Gary Joiner, Ph.D.

Gary Joiner is a cartographer and an associate professor of history at LSU in Shreveport.  He is the author or editor of 12 books including “Shiloh and the Western Campaign of 1862,” “One Damn Blunder From Beginning to End: The Red River Campaign in 1864,” “Through the Howling Wilderness: The Red River Campaign and Union Failure in 1864,” “Red River Steamboats,” and “Mr. Lincoln's Brown Water Navy: Mississippi Squadron.”

Joiner was appointed chairman of Louisiana's Civil War Sesquicentennial Task Force and also serves on the Battle of New Orleans Bicentennial Commission.

Joiner’s commentaries air Tuesdays at 7:35 a.m. He explores a wide range of historical topics, and is currently working on a book compilation of his Red River Radio commentaries.

Commentator Gary Joiner remembers New Orleanian Homer Plessy and his act of civil disobedience that made its mark on history.

Commentator Gary Joiner recalls the New London School Explosion in New London, Texas, 78 years ago this week.

Commentator Gary Joiner takes a look at the origins of slavery in this installment of History Matters.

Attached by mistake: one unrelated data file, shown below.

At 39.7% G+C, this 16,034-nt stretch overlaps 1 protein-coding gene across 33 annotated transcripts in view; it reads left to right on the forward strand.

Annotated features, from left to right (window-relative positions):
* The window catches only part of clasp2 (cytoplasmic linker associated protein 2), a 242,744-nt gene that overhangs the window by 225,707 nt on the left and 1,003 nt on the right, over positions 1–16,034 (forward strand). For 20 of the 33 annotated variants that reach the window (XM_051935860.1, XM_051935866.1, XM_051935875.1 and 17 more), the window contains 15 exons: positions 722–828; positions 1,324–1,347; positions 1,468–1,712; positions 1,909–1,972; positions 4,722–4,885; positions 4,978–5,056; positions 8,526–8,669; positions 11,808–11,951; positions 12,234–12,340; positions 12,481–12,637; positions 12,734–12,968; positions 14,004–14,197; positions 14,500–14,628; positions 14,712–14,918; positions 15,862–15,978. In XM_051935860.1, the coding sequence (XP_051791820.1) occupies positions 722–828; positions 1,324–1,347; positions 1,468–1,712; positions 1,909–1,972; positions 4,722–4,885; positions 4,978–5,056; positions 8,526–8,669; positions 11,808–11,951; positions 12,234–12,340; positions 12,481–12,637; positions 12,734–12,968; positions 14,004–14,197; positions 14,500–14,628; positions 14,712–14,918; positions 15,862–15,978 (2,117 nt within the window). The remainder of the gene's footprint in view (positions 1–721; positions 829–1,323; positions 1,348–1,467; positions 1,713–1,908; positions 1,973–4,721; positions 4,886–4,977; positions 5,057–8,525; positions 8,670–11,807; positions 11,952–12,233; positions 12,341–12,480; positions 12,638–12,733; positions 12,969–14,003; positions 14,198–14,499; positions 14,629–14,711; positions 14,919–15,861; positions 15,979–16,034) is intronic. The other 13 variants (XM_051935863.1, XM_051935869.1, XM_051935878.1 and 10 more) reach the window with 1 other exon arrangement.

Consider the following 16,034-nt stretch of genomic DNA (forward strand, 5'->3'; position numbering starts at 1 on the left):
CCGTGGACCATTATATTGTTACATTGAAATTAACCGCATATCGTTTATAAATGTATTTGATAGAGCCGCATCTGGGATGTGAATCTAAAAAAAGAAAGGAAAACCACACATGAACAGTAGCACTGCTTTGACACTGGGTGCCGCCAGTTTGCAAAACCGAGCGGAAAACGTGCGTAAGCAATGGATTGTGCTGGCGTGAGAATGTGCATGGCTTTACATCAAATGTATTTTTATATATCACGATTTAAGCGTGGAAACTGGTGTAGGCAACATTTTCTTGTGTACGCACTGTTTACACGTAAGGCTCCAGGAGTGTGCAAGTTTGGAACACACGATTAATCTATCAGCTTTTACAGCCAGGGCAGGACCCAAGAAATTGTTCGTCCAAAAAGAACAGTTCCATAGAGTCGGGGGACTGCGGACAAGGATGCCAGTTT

A multi-state outbreak of the measles, a highly contagious respiratory disease, has public health departments on guard. The measles outbreak reminds commentator Gary Joiner of how the disease spread during the Civil War.

Tracing your family's genealogy can unearth a good bit of drama. Commentator Gary Joiner says TV producers are cashing in on those made-for-television moments in the TLC series 'Who Do You Think You Are?' The sixth season premieres Feb. 24.

Centenary College's Meadows Museum of Art features a photography retrospective, “Images of Excellence: The O. Winston Link Centennial,” running through Jan. 31. The photographer's son, Shreveport resident W. Conway Link, helped curate the exhibit. It features more than 50 black and white photographs, including three large bodies of Link's work—his Louisiana series, his commercial photography, and his steam locomotive series. Commentator Gary Joiner explains who was O. Winston Link.

Commentator Gary Joiner highlights American Cemetery in Natchitoches, the oldest cemetery in the Louisiana Purchase. Established around 1737, the cemetery is only a few years younger than the town itself, and its historic landscape is filled with trees and wildlife. It is located on the 200 block of Second Street in the Natchitoches Historic District and open to the public during daylight hours.

Treaties can put a stop to war. But as Commentator Gary Joiner points out, battles wage on after a war ends, as was the case with the Battle of New Orleans in 1815.

The legendary, late folk singer Pete Seeger wrote: "To every thing there is a season, and a time to every purpose under the heaven." But commentator Gary Joiner wonders why there isn’t enough time to spare today -- even to appreciate timekeeping technology through the ages?

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